Barred from joining the government, Mr. Bennett began to devote most of his time to farming in Zambia and South Africa; he also spent time in Colorado.

He is survived by a daughter, Casey, and a son, Charles.

Mr. Mugabe resigned in November, after an internal power struggle, and was replaced by his former vice president, Emmerson Mnangagwa, who this week pledged to hold “free and fair” elections in five months.

Beatrice Mtetwa, a prominent human rights lawyer, praised Mr. Bennett as a patriot. “His passion for Zimbabwe will remain unmatched,” she said. “It was always ironic for me that those who claim to have fought for the country followed destructive policies, whilst he looked at making a better country for all who live in it.”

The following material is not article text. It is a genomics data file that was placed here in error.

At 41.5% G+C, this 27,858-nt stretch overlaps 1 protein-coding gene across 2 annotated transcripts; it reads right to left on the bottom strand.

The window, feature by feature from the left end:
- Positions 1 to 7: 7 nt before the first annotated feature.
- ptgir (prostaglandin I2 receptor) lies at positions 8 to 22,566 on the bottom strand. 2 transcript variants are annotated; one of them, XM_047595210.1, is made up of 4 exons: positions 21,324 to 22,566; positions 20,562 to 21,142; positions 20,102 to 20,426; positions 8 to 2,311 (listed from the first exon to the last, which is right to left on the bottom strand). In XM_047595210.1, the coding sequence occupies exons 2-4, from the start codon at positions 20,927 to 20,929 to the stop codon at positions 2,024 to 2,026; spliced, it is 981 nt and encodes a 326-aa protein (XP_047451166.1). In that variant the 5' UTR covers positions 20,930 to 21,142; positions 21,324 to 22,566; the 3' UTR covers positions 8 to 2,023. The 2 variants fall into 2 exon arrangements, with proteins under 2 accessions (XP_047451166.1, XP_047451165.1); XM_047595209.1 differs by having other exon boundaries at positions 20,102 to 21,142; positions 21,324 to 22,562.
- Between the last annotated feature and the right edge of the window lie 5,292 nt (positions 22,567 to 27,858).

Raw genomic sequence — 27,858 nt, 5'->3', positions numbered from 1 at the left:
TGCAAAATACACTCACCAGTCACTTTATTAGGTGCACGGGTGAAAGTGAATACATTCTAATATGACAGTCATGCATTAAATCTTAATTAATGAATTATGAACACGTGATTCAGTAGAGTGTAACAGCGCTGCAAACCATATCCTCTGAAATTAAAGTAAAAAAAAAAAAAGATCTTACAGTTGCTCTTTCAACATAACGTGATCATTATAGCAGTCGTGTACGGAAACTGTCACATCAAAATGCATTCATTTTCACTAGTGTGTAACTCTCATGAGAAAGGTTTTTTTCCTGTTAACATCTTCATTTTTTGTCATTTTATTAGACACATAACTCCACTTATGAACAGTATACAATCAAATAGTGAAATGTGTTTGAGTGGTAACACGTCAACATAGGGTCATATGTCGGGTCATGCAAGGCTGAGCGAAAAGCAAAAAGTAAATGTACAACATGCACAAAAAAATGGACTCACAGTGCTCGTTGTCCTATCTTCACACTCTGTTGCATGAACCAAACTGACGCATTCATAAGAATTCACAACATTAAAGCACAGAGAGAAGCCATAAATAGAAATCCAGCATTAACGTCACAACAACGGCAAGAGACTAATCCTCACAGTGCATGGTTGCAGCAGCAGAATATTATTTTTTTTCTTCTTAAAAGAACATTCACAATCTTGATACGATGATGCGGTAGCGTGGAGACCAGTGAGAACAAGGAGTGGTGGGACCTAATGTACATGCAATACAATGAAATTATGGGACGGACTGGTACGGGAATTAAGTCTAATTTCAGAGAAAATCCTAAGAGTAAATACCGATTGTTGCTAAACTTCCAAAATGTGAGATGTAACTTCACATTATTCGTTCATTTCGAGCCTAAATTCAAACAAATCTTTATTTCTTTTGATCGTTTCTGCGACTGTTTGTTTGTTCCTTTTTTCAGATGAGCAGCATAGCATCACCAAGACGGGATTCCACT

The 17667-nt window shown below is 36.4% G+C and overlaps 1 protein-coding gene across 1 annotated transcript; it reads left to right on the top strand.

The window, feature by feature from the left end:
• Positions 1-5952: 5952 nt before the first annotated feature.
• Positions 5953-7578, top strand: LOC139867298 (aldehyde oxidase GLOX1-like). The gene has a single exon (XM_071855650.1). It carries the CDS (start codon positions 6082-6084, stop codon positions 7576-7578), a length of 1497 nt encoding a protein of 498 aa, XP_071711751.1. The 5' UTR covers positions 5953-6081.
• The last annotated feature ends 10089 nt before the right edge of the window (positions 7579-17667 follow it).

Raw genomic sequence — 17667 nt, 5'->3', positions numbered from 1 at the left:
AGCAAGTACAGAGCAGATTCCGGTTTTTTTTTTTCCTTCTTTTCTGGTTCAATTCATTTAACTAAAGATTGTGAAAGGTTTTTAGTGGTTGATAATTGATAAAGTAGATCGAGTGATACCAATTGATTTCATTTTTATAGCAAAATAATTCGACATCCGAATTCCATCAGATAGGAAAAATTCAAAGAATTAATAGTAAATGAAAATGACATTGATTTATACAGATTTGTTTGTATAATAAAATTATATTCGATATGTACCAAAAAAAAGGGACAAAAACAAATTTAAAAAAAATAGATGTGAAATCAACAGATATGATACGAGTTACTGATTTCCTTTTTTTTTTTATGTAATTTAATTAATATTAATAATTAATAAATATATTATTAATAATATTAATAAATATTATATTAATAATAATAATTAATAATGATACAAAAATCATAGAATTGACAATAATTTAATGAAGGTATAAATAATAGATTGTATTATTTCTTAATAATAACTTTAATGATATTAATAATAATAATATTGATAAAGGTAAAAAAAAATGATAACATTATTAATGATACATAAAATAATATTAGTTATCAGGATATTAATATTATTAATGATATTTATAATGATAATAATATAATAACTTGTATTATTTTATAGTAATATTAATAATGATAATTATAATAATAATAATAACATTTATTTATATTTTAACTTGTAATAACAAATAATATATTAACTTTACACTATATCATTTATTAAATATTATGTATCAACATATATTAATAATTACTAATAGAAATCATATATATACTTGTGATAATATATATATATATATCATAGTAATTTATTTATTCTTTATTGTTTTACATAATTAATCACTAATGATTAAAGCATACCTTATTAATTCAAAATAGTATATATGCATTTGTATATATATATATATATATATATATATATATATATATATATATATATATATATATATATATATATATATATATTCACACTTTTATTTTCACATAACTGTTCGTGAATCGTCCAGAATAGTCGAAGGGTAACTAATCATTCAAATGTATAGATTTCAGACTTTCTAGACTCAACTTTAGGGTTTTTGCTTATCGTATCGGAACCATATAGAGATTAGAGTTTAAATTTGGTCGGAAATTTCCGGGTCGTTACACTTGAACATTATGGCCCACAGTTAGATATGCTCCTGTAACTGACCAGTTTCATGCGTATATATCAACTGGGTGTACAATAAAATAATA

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Trump is the ‘most pro-life president in American history,’ Pence says

January 19, 2018 by  
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WASHINGTON — Vice President Pence greeted anti-abortion activists Thursday night on the eve of the March for Life, saying President Trump has “made a difference for life” in his first year in office. 

On Friday, Trump will become the first president to directly address the 45-year-old anti-abortion protest march. Previous presidents — including Ronald Reagan and George W. Bush — have done so with a phone call or recorded message. Trump will do it in the White House Rose Garden.